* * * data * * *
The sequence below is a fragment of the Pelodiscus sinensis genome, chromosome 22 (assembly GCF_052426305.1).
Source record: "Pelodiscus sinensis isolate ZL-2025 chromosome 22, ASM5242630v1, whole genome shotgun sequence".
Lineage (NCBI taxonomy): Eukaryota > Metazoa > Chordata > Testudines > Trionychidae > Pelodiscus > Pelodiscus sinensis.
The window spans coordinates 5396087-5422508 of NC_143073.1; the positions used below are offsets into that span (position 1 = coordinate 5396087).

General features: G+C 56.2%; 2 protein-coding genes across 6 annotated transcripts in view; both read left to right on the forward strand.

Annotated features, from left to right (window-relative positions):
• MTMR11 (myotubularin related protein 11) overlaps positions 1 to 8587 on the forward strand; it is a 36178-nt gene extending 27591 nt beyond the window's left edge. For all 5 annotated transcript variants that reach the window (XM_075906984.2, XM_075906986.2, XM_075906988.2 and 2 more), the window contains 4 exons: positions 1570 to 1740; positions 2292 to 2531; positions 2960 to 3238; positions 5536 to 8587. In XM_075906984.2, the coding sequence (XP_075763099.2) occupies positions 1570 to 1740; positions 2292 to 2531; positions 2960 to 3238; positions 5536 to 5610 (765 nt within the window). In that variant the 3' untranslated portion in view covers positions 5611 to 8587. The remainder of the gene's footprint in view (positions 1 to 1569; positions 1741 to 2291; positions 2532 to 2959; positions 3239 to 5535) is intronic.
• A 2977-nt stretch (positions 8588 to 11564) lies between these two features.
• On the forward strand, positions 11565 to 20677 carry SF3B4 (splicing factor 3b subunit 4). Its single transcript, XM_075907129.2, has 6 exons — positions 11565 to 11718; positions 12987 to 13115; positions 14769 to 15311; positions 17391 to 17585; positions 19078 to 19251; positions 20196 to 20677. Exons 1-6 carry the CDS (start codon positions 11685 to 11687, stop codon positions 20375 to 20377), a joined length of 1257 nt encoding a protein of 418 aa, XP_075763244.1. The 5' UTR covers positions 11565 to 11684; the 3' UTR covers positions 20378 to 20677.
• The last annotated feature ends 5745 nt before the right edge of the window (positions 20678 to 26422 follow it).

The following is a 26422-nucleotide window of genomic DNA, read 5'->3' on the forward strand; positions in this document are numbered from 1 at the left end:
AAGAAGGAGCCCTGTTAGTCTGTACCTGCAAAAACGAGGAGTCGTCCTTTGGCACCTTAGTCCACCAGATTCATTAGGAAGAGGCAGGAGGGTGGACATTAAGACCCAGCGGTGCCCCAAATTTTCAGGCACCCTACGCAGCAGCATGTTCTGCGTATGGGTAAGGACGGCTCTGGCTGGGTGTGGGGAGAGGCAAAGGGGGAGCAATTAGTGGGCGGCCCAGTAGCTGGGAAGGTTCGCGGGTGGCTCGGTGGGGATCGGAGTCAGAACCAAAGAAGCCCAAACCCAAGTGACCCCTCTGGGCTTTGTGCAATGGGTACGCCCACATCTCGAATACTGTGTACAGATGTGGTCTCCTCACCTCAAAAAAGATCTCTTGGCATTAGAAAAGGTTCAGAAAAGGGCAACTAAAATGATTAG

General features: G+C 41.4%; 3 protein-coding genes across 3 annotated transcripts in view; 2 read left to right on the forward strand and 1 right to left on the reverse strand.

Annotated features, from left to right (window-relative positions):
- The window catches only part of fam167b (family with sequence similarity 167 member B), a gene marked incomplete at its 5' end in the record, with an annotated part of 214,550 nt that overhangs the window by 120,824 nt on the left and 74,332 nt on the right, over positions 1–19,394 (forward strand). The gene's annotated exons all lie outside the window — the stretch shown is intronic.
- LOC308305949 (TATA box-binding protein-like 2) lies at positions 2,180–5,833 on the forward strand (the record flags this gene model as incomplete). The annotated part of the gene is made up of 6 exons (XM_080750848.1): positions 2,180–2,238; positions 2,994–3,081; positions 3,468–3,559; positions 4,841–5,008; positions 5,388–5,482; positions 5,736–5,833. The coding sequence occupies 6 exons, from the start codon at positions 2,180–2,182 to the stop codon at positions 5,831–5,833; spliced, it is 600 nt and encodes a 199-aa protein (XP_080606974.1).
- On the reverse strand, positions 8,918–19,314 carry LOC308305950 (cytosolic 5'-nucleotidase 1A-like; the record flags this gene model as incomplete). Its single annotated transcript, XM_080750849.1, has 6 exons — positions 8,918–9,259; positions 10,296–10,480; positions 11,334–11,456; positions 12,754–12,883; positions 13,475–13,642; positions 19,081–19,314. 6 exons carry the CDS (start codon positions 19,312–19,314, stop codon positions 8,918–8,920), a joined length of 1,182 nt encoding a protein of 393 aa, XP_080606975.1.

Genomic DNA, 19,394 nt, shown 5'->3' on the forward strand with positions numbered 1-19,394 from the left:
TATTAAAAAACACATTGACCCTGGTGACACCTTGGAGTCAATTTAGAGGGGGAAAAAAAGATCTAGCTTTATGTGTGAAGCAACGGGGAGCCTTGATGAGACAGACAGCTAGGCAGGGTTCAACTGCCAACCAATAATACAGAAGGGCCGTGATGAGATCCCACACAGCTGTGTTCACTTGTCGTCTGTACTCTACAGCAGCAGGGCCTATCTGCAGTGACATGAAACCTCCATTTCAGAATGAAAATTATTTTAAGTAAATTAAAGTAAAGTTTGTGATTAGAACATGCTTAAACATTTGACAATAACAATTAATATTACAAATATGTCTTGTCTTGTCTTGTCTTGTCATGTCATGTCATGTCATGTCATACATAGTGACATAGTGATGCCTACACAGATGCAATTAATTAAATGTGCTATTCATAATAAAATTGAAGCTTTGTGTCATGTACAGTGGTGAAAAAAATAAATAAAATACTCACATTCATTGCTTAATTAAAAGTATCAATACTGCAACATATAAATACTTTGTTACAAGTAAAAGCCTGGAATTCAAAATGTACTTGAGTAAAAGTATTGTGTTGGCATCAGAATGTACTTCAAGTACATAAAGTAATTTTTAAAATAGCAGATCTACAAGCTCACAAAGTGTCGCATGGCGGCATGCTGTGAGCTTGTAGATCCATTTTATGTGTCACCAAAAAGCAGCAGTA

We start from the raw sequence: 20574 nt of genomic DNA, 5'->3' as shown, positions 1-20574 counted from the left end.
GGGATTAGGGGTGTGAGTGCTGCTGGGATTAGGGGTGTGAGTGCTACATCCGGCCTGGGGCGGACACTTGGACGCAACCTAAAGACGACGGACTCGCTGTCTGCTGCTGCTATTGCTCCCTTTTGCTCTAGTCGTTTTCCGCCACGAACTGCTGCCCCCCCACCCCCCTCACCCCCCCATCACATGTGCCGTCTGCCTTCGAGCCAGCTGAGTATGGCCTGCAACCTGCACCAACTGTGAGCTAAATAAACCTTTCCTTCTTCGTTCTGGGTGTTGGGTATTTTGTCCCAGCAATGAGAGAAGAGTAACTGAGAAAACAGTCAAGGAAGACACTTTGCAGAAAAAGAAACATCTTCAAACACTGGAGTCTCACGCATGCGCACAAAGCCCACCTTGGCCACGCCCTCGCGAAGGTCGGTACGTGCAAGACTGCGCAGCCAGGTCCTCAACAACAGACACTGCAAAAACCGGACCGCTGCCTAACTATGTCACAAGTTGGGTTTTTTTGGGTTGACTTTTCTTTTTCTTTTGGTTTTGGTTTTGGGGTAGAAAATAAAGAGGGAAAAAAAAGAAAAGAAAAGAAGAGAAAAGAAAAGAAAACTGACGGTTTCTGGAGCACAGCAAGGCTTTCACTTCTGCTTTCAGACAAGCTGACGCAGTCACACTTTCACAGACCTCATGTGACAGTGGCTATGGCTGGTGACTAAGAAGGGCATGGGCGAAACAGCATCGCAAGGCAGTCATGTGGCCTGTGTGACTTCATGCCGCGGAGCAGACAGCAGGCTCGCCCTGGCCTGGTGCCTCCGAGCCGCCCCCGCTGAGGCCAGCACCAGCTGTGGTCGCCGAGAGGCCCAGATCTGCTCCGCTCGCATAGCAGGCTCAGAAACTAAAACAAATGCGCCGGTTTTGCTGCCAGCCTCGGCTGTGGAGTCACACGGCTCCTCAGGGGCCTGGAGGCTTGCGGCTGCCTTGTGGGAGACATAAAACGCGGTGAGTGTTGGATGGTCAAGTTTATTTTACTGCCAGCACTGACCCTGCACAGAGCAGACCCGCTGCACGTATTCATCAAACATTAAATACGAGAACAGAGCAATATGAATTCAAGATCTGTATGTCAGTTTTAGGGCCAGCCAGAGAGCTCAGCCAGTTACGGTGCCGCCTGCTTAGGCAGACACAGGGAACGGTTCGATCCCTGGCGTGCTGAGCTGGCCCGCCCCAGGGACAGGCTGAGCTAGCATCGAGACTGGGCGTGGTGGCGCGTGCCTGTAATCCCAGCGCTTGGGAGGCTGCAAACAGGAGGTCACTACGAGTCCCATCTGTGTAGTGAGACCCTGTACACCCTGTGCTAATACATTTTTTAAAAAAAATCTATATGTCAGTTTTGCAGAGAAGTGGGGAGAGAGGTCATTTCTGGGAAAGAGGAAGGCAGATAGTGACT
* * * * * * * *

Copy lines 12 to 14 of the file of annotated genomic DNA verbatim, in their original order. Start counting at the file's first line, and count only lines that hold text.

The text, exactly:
AAGAAGGAGCCCTGTTAGTCTGTACCTGCAAAAACGAGGAGTCGTCCTTTGGCACCTTAGTCCACCAGATTCATTAGGAAGAGGCAGGAGGGTGGACATTAAGACCCAGCGGTGCCCCAAATTTTCAGGCACCCTACGCAGCAGCATGTTCTGCGTATGGGTAAGGACGGCTCTGGCTGGGTGTGGGGAGAGGCAAAGGGGGAGCAATTAGTGGGCGGCCCAGTAGCTGGGAAGGTTCGCGGGTGGCTCGGTGGGGATCGGAGTCAGAACCAAAGAAGCCCAAACCCAAGTGACCCCTCTGGGCTTTGTGCAATGGGTACGCCCACATCTCGAATACTGTGTACAGATGTGGTCTCCTCACCTCAAAAAAGATCTCTTGGCATTAGAAAAGGTTCAGAAAAGGGCAACTAAAATGATTAG

General features: G+C 41.4%; 3 protein-coding genes across 3 annotated transcripts in view; 2 read left to right on the forward strand and 1 right to left on the reverse strand.

Annotated features, from left to right (window-relative positions):